The Treasure side originally anticipated the cabriolet would reduce traffic by 30 percent on Lowell Avenue and Empire Avenue. The consultant finds that a reduction of 30 percent "is not unreasonable." Treasure, however, updated the numbers to show the cabriolet could account for just a 10 percent reduction instead of the 30 percent.
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The review says there is little data centered on similar cabriolets or gondolas elsewhere. LSC Transportation Consultants, Inc. points to a study of an aerial transit system serving a Ritz-Carlton property at Northstar California Resort in the Lake Tahoe region.
In that case "it is difficult to directly use this data" in the Treasure discussions, the review says, though. Still, it says just 7 percent of the gondola riders surveyed at Northstar California Resort said they would drive if the gondola was not available. Another 39 percent said they would have taken a shuttle van while 22 percent said if the gondola was not available they "would not have made the trip." The review also highlights a study of Snowmass Village, Colo., saying the 30 percent traffic reduction once forecast by Treasure "is in line" with the numbers found in Colorado.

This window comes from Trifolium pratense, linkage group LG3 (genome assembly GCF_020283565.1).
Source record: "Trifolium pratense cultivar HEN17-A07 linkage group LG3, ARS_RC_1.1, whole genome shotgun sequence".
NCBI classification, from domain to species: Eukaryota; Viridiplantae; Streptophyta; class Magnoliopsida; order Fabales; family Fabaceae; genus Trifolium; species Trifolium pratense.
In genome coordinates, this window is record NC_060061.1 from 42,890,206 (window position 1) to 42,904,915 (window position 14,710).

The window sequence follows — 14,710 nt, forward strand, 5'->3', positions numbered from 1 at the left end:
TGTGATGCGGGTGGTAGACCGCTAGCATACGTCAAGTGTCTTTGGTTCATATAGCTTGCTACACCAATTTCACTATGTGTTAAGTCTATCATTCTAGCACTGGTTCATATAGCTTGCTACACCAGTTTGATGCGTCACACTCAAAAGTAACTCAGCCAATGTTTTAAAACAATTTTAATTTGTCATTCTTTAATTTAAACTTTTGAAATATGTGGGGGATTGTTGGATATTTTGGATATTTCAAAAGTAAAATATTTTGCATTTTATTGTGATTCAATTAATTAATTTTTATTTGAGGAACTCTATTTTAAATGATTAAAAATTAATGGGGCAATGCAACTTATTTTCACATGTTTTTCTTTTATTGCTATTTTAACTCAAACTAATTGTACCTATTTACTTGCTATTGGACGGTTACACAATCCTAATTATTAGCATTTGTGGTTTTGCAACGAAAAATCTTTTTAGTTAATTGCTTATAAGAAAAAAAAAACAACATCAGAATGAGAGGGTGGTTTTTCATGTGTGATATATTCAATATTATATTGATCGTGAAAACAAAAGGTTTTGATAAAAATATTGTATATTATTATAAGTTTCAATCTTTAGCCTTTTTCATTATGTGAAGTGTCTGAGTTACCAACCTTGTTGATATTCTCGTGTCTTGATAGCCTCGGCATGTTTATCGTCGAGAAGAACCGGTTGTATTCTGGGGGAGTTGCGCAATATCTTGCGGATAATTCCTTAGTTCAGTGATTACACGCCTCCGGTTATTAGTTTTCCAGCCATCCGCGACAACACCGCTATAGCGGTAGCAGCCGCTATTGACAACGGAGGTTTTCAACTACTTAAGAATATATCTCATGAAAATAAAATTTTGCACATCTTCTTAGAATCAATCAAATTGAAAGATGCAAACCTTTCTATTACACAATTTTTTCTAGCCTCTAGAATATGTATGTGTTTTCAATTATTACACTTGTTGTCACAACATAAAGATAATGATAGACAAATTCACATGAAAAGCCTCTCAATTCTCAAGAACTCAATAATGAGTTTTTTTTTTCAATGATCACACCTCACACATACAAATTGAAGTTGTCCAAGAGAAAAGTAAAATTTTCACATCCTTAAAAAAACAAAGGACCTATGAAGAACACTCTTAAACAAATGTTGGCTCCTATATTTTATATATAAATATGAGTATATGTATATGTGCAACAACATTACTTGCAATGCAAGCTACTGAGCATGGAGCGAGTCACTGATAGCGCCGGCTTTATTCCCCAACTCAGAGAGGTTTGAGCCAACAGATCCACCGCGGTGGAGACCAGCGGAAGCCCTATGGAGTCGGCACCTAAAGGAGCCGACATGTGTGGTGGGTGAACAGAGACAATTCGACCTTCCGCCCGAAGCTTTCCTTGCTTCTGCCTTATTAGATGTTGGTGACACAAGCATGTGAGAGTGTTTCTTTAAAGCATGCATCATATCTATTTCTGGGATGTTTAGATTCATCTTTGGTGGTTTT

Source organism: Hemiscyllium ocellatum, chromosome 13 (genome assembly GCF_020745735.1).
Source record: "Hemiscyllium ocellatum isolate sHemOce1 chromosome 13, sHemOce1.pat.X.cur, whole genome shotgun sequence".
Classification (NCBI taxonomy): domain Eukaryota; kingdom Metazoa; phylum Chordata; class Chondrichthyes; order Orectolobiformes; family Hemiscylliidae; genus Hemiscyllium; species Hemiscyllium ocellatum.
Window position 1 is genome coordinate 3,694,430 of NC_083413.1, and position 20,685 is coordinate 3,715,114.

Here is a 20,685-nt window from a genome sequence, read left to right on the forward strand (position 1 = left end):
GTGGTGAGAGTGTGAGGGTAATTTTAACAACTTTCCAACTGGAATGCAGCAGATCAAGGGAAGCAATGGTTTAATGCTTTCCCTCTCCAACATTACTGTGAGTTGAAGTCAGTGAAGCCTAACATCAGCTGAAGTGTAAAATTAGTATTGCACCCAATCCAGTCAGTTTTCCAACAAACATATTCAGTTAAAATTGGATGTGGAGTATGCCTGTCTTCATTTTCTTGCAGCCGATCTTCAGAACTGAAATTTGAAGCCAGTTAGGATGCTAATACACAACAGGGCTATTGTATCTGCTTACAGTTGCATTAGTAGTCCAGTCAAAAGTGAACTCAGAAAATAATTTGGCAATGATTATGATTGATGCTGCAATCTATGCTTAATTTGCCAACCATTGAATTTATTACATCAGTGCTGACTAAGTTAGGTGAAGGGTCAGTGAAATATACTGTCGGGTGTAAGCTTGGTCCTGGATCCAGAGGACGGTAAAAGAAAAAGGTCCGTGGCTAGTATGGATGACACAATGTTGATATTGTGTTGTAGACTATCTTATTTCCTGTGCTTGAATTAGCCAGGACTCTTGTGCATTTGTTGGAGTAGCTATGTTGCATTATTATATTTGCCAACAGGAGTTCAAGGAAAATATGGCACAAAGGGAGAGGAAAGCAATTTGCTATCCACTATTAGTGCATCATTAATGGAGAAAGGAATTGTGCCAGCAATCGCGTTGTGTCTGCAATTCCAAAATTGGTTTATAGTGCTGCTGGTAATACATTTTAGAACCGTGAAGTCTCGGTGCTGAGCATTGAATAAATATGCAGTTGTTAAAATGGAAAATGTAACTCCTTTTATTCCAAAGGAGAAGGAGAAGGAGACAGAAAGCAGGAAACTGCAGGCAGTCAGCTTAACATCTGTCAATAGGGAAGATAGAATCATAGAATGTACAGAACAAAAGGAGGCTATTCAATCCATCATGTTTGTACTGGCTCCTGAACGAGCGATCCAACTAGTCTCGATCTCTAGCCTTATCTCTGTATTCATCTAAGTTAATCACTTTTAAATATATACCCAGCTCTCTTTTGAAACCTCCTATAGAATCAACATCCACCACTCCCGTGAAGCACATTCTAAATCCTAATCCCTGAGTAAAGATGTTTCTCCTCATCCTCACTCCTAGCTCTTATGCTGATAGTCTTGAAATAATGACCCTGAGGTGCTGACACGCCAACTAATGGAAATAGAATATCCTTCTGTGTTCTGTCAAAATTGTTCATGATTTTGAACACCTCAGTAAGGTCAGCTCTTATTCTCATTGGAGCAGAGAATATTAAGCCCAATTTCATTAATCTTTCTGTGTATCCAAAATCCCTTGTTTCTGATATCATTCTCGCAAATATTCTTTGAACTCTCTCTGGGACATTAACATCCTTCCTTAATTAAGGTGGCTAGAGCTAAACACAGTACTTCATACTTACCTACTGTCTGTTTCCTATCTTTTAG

"The proposed cabriolet is a key strategy to reduce trips and parking impacts in the Old Town area," the City Hall-commissioned review says, explaining that the people mover's operations need to extend beyond the busiest times of a day.
The review, meanwhile, addresses the road capacities on nearby streets and that capacity "on a local residential street can have different meanings to different people."
"For the traffic engineer, capacity is a measure of the total number of vehicles that can be accommodated within a specified period. However, the capacity for residents along a local street is more a matter of the appropriate maximum level of traffic noise and safety concerns," it says.
Other points in the review include: